David Kirkpatrick

November 21, 2008

Dems want to bail out the Big Three

I guess the threat of a Chinese takeover of the US auto industry is going to drive more corporate socialism. Looks like elected Democrats want to fork over cash to the failing businesses.

Isn’t it time someone pointed out no one — no one — has any clue what is happening financially right now? Our treasure is being spilled and spent in the Middle East and now on Wall Street and the Rust(ed out) Belt. Main Street will eventually turn to garbage can fires and gunplay if this keeps up.

From the second link:

Democratic congressional leaders, seeking to salvage a bailout of the Big Three automakers, demanded executives provide a business survival plan in exchange for their support of up to $25 billion in loans.

The ultimatum came on Thursday after the Democratic leaders failed to persuade the White House and congressional Republicans to use part of a $700 billion financial rescue fund to prop up the auto industry.

Hanging in the balance is the future of General Motors, Ford Motor and Chrysler LLC, whose losses have mounted during a severe economic downturn that has prompted Americans to largely stop buying cars.

Shares of GM and Ford rebounded from multi-decade lows as the developments in Washington kept bailout hopes alive.

While many lawmakers are anxious to see the companies survive, Republicans have been more wary of whether the money would really help, and Democrats have been more inclined to be generous to the huge employers of unionized labor.

Democratic leaders acknowledged on Thursday a growing public resentment over government bailouts of U.S. business in slowing the automakers’ demands, saying they will take a look after the auto industry provides a roadmap to its survival.

November 20, 2008

Big Three about to be Big Red?

Maybe so. Well at least two of the three.

From the link:

Chinese carmakers SAIC and Dongfeng have plans to acquire GM and Chrysler, China’s 21st Century Business Herald reports today. [A National Enquirer the paper is not. It is one of China’s leading business newspapers, with a daily readership over three million.] The paper cites a senior official of China’s Ministry of Industry and Information Technology– the state regulator of China’s auto industry– who dropped the hint that “the auto manufacturing giants in China, such as Shanghai Automotive Industry Corporation (SAIC) and Dongfeng Motor Corporation, have the capability and intention to buy some assets of the two crisis-plagued American automakers.” These hints are very often followed with quick action in the Middle Kingdom. The hints were dropped just a few days after the same Chinese government gave its auto makers the go-ahead to invest abroad. And why would they do that?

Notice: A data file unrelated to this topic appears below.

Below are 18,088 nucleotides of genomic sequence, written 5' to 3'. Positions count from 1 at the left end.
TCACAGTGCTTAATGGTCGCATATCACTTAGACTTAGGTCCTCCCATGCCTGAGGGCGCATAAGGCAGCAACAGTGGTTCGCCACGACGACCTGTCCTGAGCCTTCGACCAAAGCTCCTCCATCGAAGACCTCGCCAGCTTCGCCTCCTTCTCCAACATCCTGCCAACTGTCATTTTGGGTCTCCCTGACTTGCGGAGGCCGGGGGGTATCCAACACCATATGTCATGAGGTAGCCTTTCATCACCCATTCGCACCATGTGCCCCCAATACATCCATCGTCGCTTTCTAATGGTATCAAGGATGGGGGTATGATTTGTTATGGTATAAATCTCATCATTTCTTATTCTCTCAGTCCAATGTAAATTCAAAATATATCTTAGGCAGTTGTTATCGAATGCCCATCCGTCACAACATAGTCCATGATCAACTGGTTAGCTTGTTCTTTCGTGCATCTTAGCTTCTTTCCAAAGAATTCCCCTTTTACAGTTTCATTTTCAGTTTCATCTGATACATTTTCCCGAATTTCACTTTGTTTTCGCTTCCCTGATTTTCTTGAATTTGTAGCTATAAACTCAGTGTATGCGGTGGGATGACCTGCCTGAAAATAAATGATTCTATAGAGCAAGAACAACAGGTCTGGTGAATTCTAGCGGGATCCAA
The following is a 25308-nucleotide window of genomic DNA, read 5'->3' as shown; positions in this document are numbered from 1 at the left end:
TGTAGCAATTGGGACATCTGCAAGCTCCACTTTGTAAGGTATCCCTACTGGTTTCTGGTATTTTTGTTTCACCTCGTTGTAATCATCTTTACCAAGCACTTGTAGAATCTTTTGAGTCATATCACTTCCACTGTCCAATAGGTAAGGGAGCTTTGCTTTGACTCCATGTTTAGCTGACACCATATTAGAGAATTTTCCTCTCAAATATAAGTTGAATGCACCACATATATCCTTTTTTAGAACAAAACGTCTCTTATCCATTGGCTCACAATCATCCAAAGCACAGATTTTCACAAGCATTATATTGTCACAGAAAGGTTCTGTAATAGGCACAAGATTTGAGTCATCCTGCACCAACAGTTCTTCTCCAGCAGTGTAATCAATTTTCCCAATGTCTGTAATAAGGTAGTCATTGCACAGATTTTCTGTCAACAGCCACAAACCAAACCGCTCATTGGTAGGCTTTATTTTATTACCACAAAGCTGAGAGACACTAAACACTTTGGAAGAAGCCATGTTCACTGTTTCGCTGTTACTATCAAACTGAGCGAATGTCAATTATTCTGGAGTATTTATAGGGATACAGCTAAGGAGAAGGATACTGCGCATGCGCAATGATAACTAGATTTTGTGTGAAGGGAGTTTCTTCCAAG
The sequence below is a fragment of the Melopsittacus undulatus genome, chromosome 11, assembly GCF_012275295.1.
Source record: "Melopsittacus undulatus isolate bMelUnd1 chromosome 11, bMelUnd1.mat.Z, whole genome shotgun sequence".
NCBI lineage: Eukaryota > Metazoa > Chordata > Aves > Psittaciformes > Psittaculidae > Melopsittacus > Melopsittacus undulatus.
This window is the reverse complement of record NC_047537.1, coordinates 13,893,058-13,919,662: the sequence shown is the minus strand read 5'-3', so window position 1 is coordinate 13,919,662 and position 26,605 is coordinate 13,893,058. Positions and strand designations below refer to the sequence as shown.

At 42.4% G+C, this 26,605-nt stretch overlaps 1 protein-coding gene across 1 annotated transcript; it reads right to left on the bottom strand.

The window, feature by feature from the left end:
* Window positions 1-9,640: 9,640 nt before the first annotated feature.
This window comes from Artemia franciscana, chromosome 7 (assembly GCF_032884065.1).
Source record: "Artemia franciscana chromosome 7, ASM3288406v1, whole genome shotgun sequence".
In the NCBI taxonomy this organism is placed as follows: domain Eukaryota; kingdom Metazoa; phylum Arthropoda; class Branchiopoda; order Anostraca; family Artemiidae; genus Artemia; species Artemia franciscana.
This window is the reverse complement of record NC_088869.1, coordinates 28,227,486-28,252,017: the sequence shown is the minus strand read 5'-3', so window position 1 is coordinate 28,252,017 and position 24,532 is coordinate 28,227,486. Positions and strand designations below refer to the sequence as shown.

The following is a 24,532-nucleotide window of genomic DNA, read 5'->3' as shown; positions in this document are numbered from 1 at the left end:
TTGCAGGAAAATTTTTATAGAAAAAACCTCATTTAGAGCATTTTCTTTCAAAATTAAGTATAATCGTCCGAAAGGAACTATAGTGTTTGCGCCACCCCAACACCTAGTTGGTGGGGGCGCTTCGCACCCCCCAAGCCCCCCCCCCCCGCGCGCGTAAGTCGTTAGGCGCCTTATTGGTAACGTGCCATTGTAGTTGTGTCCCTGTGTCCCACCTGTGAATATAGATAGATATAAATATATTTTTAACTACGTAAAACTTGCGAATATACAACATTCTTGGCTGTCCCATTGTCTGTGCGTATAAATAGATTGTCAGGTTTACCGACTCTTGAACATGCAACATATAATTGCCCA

A take-over of a large  overseas auto maker would fit perfectly into China’s plans. As reported before, China has realized that its export chances are slim without unfettered access to foreign technology. The brand cachet of Chinese cars abroad is, shall we say, challenged. The Chinese could easily export Made-in-China VWs, Toyotas, Buicks. If their joint venture partner would let them. The solution: Buy the joint venture partner. Especially, when he’s in deep trouble.

At current market valuations (GM is worth less than Mattel) the Chinese government can afford to buy GM with petty cash. Even a hundred billion $ would barely dent China’s more than $2t in currency reserves. For nobody in the world would buying GM and (while they are at it) Chrysler make more sense than for the Chinese. Overlap? What overlap? They would gain instant access to the world’s markets with accepted brands, and proven technology.

November 19, 2008

No corporate socialism for automakers

Or so it seems. The Big Three flew their private jets to DC with very natty, custom-made hats in hand for a little government scratch to tide ’em over for a while.

Looks like maybe they should have flown coach on a commercial carrier and crawled in with moth-eaten ski caps. Image is everything there guys.

From the link:

A year-end drive to win new aid for the ailing auto industry was near collapse in Congress on Wednesday, pulled down by old resentments toward Detroit’s Big Three and continued fighting between Democrats and the outgoing Bush administration.

Midwestern senators mounted a last push to try to craft a compromise $25 billion loan package to be administered by the Commerce Department and financed in a manner acceptable to the White House. But even on a day of punishing economic news, the leadership vacuum in Washington is such that many prefer to leave any bailout in the hands of the two men who have handled so many already: Treasury Secretary Henry Paulson and Federal Reserve Chairman Ben Bernanke.

Also from the link:

“They don’t have a lot of chits here. They have people who are upset at them,” Reid told Politico. “I want to help them. It’s not the companies. I want to help the workers. That’s where I am. The people who work there deserve our attention. But the path has been laid by these bosses who came here yesterday on their corporate jets. … They all flew down here in their corporate jets. It’s just not the right picture.”